If you go down to the woods today, you’d better not go alone …
Penguin UK – Michael Joseph|20 September 2018|480 pages|Review copy
Synopsis – Amazon UK:
There is a sickness in the forest. First, it was the wild horses. Now it’s innocent men and women, hunted down and murdered by a faceless figure. Lost in the darkness, they try to flee, they try to hide. In desperation, they call out for help. But there is no-one to hear their cries here…
DI Helen Grace must face down a new nightmare. The arrow-ridden victims hang from the New Forest’s ancient oaks, like pieces of strange fruit. Why are helpless holidaymakers being targeted in peak camping season? And what do their murders signify? Is a psychopath stalking the forest? Is there an occult element to the killings? Could the murders even be an offering to the Forest itself? Helen must walk into the darkness to discover the truth behind her most challenging, most macabre case yet.
Down to the Woods is the 8th DI Helen Grace thriller by M J Arlidge. I haven’t read any of the earlier books and it’s obvious that Helen has a particularly dramatic and traumatic backstory, but enough explanation is given for me to read this book as a stand-alone. It’s tense and dark with several twists and turns and red herrings, that seemed obviously so to me. It’s on the grisly side of gruesome with graphic descriptions of violence and death and details of information on the dark web, all of which I find off-putting.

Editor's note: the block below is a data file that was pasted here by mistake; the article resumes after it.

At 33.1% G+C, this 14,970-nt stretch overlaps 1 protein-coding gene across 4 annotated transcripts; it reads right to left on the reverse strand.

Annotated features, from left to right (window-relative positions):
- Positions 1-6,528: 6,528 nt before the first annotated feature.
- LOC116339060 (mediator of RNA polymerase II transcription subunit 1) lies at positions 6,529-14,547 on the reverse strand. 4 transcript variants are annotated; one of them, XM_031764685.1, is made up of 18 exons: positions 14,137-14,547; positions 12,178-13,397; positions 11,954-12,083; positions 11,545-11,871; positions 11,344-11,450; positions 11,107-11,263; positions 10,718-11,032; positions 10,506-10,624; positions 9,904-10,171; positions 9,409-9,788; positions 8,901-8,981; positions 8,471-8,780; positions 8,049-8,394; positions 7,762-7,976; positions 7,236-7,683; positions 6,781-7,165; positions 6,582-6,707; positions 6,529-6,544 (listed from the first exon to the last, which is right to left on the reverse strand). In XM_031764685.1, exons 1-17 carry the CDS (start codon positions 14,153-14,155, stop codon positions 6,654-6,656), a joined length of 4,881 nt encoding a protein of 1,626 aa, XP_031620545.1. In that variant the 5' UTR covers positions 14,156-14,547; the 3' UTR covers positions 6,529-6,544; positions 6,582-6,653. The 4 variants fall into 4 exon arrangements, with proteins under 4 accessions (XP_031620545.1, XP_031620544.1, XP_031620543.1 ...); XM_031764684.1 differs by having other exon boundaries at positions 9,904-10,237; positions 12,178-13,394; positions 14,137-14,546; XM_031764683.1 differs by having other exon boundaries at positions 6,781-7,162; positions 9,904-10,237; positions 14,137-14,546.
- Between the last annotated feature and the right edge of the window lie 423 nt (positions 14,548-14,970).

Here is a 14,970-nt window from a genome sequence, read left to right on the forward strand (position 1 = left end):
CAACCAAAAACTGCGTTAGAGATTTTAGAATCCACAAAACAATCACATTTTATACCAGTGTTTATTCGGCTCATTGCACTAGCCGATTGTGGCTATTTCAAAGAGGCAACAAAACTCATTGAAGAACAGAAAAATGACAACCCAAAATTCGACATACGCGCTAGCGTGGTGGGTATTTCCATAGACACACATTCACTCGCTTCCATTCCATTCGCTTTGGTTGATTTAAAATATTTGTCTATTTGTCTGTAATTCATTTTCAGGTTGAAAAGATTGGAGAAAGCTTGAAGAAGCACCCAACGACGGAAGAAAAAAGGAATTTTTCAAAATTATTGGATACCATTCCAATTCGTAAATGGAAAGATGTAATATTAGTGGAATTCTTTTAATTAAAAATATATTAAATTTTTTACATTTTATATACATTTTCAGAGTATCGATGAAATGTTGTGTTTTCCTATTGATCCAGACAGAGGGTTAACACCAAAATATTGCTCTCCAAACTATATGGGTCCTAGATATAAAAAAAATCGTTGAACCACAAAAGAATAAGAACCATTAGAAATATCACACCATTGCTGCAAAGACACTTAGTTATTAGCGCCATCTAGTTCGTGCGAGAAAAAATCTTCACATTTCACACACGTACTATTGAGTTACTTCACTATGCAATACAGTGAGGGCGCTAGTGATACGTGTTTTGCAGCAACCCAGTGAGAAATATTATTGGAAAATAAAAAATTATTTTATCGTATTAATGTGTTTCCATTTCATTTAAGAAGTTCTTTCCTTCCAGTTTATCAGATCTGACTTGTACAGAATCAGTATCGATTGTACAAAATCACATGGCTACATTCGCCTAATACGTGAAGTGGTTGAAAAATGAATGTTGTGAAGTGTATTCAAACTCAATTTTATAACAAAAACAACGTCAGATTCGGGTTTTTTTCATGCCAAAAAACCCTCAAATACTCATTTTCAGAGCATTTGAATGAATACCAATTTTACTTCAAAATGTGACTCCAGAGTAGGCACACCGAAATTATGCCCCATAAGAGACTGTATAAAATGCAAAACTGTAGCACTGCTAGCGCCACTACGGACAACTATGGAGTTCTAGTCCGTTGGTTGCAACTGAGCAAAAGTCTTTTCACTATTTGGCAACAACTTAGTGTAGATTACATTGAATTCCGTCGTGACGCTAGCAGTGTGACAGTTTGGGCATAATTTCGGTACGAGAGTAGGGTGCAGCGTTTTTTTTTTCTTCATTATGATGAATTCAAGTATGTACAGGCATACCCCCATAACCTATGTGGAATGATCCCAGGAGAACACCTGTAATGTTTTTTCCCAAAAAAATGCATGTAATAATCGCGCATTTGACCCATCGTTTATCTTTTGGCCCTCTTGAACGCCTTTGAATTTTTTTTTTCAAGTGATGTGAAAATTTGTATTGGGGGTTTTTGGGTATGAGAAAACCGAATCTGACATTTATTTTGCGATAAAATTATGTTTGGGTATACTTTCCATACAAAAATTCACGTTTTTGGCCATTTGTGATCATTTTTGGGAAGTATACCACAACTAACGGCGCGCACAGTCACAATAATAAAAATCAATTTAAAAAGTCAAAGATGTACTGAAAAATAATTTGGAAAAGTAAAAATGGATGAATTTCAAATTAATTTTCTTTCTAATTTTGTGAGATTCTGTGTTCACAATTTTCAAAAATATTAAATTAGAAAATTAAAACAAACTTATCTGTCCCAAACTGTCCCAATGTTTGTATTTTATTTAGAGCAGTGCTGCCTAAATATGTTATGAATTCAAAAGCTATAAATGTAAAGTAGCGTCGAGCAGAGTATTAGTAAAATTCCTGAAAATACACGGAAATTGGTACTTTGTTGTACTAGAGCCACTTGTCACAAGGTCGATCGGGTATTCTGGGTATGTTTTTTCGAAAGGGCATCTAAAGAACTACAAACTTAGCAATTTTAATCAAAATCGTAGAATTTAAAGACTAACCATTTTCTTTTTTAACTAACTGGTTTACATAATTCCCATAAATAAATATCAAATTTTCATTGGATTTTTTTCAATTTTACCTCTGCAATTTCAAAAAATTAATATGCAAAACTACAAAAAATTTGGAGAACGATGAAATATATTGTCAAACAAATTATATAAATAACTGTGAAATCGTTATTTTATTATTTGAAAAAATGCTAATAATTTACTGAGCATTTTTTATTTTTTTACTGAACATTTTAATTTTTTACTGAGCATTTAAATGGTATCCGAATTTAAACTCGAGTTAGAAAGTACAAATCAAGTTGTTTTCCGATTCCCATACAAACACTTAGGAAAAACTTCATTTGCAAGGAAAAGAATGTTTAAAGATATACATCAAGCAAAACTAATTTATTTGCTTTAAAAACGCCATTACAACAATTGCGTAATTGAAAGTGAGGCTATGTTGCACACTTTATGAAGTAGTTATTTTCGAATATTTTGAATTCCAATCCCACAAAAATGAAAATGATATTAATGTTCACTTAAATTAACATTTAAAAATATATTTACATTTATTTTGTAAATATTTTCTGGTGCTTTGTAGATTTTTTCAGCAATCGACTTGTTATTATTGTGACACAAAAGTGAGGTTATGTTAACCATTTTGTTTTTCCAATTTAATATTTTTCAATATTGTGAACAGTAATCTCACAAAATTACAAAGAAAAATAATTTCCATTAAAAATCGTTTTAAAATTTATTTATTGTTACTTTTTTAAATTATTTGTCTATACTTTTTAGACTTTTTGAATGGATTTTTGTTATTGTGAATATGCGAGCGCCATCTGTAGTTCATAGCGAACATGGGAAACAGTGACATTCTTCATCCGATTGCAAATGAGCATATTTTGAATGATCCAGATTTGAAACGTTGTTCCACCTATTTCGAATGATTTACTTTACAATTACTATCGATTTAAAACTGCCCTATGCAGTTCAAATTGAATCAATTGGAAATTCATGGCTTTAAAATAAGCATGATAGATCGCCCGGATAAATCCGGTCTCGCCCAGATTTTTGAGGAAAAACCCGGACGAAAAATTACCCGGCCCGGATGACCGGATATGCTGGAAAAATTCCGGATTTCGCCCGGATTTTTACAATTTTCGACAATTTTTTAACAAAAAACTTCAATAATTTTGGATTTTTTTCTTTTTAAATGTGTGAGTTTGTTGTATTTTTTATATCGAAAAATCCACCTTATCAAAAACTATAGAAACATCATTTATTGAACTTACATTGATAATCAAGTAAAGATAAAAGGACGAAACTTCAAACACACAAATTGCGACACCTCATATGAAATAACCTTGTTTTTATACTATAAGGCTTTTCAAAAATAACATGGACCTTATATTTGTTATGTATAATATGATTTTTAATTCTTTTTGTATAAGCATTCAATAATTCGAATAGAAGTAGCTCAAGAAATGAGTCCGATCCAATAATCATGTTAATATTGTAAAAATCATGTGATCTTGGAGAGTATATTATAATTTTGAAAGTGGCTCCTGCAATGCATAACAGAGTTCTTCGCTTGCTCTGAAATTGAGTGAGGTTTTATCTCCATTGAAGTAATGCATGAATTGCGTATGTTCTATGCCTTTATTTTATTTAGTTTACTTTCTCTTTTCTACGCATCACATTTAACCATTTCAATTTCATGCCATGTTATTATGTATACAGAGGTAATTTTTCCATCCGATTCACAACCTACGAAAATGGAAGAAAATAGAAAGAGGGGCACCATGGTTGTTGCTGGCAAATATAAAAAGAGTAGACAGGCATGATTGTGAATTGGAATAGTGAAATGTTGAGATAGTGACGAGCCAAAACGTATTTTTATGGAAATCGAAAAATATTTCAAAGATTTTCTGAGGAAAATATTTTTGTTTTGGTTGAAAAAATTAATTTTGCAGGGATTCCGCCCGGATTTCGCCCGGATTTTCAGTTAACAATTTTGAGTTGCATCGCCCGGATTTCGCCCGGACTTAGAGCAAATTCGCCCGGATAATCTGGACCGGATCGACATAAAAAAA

I don’t intend to retell the plot as I think the synopsis gives as much detail as you need to know to begin the book. It’s fast-paced in parts, but in others it’s slowed down considerably by the amount of description of the location and characters. Having said that I did like the description of the New Forest, with its ancient woodland, beautiful glades and of course the New Forest ponies.
However, I think the characters aren’t very credible, with maybe the exception of DS Charlie Brooke who has her own problems at home. DS Joseph Hudson is a new character to the series and there are several questions to be answered about his background that seemed rather dubious to me. The reporter Emilia Garanita is the stereotypical journalist with all the unlikable journalistic traits rolled into her character and you’re meant to dislike her. I expected Helen to be the main character but for most of the book she on the sidelines until the final section when she ends up close to death. The chapters are very short with cliff-hanger endings, designed to keep you turning the pages. I did want to know the outcome, but I got rather tired of all the violence and chase scenes throughout the book and was relieved to finish it.
2.5 stars rounded up to 3 stars on Goodreads. Other people liked it more than me – there are many 5 and 4 star reviews on Goodreads.
Thank you to Penguin UK – Michael Joseph and NetGalley for my copy of this book for review.